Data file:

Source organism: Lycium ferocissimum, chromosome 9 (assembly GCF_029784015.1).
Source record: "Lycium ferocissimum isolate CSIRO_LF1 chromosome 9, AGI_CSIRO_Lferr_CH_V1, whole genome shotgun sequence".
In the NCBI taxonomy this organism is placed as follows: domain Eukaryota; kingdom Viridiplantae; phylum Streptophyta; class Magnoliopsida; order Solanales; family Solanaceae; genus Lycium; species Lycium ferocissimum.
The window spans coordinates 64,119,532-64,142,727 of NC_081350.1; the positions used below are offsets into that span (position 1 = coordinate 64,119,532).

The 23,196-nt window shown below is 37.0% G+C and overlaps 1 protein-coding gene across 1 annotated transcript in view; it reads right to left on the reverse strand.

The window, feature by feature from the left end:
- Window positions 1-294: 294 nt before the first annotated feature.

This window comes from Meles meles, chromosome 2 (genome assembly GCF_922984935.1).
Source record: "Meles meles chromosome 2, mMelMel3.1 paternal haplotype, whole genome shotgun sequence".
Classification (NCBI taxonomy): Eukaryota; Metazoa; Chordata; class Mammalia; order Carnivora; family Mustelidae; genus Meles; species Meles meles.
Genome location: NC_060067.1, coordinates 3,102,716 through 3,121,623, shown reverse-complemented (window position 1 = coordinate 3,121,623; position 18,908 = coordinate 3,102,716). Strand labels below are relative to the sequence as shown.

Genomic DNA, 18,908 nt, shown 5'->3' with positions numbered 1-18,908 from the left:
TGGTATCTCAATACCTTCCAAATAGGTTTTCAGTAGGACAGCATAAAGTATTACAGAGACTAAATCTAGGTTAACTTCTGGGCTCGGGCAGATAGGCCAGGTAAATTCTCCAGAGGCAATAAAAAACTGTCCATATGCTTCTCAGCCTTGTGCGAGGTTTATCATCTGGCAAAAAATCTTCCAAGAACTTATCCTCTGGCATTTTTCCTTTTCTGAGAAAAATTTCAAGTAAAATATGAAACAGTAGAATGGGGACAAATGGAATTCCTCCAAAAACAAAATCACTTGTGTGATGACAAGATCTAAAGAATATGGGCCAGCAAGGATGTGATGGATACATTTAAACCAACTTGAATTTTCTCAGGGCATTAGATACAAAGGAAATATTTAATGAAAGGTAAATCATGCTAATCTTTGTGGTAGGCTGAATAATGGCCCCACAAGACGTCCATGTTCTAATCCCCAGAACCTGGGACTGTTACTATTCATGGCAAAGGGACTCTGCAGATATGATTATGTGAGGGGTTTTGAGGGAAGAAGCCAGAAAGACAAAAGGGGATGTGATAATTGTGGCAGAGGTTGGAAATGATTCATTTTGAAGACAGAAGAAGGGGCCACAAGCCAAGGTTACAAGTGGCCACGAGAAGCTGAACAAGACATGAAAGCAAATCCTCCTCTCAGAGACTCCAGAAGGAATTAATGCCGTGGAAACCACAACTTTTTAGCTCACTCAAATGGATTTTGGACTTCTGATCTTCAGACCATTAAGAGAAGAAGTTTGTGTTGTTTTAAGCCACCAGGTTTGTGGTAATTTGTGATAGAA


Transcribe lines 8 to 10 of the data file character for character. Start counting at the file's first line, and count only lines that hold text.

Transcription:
This window comes from Meles meles, chromosome 2 (genome assembly GCF_922984935.1).
Source record: "Meles meles chromosome 2, mMelMel3.1 paternal haplotype, whole genome shotgun sequence".
Classification (NCBI taxonomy): Eukaryota; Metazoa; Chordata; class Mammalia; order Carnivora; family Mustelidae; genus Meles; species Meles meles.